There are times I felt like, “I’m feeling good,” then some months were like, “I’m hurting bad,” then some months were good. It was up now until I believe that it gives the point where it starts, those waters start calming down, and then you can allow the body to start doing what it needs to do.

Thank you so much for given the real talk and letting people know it’s possible to get better. I appreciate your time and look forward to checking in with you soon. I’m going to have to see you to make sure your back is feeling better.

A couple of Ibuprofens here and there, then it won’t hurt.

I appreciate you. Thanks for coming on the show. With that, I’m going to say thanks for reading. If you have any questions, comments or concerns, please do not hesitate to get ahold of me at WellConnectedChiro.com. If you want to know more about the Blair Chiropractic technique, you can get all of the answers on my website. Until next time, take care.

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Dr. Liz Hoefer

Dr. Hoefer (Hay-fer) earned her Doctor of Chiropractic degree, Bachelor of Science, and Associate of Science in Chiropractic Technology at Palmer College of Chiropractic in Davenport, Iowa (the birthplace of Chiropractic). She is currently a candidate for a 3 year post graduate training in upper cervical procedures called the Diplomate in Craniocervical Junction Procedures, D.C.C.J.P.
Dr. Hoefer is board certified by the California Board of Chiropractic Examiners, serves as an X-Ray Supervisor through the California Department of Health’s Radiologic Health Branch. She also holds certification with the National Board of Chiropractic Examiners. She currently serves as the Chair of the House of Delegates for the California Chiropractic Association (CalChiro).
Dr. Hoefer is adjunct faculty at Southern California University of Health Sciences where she trains current students of chiropractic in her office.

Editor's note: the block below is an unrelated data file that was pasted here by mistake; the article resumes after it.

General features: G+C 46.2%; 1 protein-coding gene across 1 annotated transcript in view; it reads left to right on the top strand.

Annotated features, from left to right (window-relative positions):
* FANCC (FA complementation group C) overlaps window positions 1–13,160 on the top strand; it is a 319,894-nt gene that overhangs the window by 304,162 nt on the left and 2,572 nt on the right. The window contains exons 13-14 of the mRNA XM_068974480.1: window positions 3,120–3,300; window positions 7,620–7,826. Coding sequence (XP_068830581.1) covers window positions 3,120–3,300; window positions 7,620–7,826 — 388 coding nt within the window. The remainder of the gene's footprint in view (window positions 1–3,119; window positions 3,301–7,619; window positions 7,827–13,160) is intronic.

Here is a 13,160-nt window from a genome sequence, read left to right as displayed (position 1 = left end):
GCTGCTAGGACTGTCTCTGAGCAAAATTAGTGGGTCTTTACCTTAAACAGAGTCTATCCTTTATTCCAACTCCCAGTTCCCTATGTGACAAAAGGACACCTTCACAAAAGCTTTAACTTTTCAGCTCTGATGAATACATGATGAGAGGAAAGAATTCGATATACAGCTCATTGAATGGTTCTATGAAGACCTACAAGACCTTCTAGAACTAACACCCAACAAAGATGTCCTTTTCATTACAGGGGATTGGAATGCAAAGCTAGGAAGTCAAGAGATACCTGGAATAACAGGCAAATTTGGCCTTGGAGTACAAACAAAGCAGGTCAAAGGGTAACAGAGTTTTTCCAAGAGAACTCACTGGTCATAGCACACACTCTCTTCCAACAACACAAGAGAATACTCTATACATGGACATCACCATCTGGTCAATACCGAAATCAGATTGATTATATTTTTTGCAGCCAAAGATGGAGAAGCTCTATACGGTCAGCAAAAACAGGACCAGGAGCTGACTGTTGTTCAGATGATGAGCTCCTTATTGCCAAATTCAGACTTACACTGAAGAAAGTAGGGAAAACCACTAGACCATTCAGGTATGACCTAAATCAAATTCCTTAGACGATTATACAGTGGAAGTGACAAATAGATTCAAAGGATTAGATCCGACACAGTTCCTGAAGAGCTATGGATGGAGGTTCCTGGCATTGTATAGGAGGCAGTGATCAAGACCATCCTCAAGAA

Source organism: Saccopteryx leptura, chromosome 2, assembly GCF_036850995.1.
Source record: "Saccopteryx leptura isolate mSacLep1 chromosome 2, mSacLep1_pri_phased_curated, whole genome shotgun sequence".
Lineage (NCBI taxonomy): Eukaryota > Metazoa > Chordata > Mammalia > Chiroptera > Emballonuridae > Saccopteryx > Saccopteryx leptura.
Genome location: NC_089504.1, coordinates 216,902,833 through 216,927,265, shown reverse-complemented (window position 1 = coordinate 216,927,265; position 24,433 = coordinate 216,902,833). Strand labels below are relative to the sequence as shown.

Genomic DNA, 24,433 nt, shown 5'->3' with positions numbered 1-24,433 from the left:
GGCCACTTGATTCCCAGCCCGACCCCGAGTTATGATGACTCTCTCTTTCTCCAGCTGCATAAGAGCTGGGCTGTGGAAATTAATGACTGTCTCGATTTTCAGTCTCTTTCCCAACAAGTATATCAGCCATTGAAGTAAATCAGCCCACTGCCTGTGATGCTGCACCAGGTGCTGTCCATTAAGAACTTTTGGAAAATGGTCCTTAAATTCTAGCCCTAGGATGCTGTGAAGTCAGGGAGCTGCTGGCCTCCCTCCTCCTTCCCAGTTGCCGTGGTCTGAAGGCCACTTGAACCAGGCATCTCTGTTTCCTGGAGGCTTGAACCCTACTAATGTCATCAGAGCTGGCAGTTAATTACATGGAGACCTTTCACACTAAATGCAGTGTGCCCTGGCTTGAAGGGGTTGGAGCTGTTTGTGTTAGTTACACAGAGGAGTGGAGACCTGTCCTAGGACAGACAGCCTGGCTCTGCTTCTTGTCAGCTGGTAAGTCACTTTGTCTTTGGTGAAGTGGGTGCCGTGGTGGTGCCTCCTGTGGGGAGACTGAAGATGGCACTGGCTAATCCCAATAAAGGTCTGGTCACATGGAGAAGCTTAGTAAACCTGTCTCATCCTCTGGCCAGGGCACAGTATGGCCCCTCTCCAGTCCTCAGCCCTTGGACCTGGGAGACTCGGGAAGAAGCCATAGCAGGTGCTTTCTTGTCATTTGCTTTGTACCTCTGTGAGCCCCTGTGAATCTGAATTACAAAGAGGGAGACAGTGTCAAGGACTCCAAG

Dr. Hoefer is also a certified instructor through the Blair Upper Cervical Chiropractic Society and educates other chiropractors and students on the Blair Upper Cervical Chiropractic Technique nationwide.
In 2015, Dr. Hoefer was awarded Blair Chiropractor of the Year. Dr. Hoefer was voted New Chiropractor of the Year 2013 by the California Chiropractic Association for the State of California.
She serves locally for CalChiro and is an Executive Board Member of the Orange County District. Dr. Hoefer was President of the Orange County District from 2014-2016.
While at Palmer College, Dr. Hoefer was the recipient of the Beatrice K. Blair Scholarship, which recognizes students who exemplify excellence in the area of Blair Upper Cervical work. She was a member of the Dean’s List and received numerous certificates of merit, including recognition of her superior knowledge of and ability in radiological procedures.
With such extensive and advanced training in chiropractic, Dr. Hoefer offers patients a wealth of knowledge and a passion to serve. Having personally experienced the healing power of Blair Upper Cervical Chiropractic, she is dedicated to the advancement of this work and committed to educating the public about the vast benefits Blair Chiropractic has to offer.

Dr. Hoefer and her husband have three lovely daughters. In her free time, Dr. Hoefer enjoys being involved with her church and volunteering to advance the Blair Chiropractic message through regular speaking engagements.